Japanese Amberjack, Seriola quinqueradiata

The Japanese Amberjack (Seriola quinqueradiata), known also as the yellowtail, is a bony fish belonging to the family called Carangidae. It’s native to the northwest Pacific Ocean from Japan to Hawaii and Baja California.

It is greatly appreciated within Japan, where it is called Hamachi or buri. They are eaten either raw or cooked, and are a seasonal favorite within the cooler months when the meat must have higher fat content. The amberjack is usually thought of as a winter delicacy of Toyama and the Hokuriku region.

Some of the fish that are consumed are caught in the wild, but a considerable amount is farmed. To populate these farms, every May, the farmers fish for the small and wild fry, which can be found under floating seaweed. They scoop out the seaweed together with the mojako and put the mojako in cages within the sea.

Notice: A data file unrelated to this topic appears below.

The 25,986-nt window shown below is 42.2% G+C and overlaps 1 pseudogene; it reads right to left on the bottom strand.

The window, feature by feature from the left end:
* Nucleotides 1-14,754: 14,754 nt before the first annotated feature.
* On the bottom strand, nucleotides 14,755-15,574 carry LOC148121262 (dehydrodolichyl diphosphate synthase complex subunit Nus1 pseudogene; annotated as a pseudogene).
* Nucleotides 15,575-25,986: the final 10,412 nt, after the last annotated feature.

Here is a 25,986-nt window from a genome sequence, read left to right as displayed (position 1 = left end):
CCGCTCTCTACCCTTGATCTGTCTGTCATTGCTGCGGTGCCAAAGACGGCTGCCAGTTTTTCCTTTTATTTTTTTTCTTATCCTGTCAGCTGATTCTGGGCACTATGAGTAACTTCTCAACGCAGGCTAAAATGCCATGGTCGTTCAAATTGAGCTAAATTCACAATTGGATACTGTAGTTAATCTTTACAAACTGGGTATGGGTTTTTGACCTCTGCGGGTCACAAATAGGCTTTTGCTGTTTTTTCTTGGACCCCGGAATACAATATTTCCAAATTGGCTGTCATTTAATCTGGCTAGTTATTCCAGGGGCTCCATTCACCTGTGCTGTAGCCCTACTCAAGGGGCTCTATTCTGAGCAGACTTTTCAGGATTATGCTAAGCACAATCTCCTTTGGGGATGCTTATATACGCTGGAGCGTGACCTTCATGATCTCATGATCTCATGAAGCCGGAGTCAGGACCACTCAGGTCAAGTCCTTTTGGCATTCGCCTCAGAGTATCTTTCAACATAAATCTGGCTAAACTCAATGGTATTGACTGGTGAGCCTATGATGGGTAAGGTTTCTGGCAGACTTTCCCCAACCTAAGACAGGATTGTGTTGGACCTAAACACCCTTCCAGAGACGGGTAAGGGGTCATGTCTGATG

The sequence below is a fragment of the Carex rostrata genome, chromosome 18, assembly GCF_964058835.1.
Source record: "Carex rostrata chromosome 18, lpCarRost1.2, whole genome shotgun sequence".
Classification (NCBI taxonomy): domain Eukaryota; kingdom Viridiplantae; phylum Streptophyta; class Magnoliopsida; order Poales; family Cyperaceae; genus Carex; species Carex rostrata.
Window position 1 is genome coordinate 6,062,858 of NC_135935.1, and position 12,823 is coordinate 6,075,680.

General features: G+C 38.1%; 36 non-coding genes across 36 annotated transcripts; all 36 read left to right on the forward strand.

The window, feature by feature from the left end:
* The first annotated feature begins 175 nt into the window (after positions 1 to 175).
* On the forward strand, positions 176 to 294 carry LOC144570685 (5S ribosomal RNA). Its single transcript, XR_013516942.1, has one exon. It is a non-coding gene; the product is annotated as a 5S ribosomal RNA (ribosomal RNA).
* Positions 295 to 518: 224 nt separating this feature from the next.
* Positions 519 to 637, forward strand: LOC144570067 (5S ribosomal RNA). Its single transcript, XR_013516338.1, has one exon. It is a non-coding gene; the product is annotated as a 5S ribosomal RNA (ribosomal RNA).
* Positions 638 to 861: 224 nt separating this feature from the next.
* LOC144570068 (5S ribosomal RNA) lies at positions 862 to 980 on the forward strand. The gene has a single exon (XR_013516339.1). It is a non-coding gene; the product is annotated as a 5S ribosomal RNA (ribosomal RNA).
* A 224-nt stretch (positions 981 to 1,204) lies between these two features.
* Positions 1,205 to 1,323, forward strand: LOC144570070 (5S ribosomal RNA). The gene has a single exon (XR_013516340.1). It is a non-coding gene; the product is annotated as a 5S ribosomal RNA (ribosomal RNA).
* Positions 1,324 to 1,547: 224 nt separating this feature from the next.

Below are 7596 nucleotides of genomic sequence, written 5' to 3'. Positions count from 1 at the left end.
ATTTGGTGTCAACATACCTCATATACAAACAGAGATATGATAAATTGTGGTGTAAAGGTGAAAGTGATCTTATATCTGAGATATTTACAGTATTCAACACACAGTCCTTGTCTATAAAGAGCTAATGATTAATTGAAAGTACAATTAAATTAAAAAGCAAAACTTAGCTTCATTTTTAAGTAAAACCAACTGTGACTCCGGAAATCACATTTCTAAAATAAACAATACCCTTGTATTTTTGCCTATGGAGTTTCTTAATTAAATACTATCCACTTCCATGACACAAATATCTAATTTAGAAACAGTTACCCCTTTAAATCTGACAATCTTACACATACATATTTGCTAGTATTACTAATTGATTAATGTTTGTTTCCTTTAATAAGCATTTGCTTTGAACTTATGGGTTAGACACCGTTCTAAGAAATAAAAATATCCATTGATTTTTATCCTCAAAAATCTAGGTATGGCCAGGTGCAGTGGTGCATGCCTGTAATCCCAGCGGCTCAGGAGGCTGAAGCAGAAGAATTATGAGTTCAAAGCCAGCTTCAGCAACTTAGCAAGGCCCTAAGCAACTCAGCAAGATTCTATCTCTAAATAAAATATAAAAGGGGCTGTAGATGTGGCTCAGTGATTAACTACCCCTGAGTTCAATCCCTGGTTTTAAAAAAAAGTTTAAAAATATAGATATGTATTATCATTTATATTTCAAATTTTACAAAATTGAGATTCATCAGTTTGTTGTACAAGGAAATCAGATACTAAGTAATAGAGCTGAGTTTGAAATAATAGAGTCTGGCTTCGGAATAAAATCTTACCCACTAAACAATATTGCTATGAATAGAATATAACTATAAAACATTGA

The small fry are grown until they have achieved a mass of 10 to 50 grams; they fry are known as inada in eastern Japan. They are then sold to the farmers who grow them until they have achieved 3 kilograms called Hamachi, or 5 kilograms called buri. These days, the majority of farmers utilize extruded pellets to feed the fish.

Image Caption: Japanese amberjack (juvenile form). Credit: Izuzuki/Wikipedia (CC BY 2.5)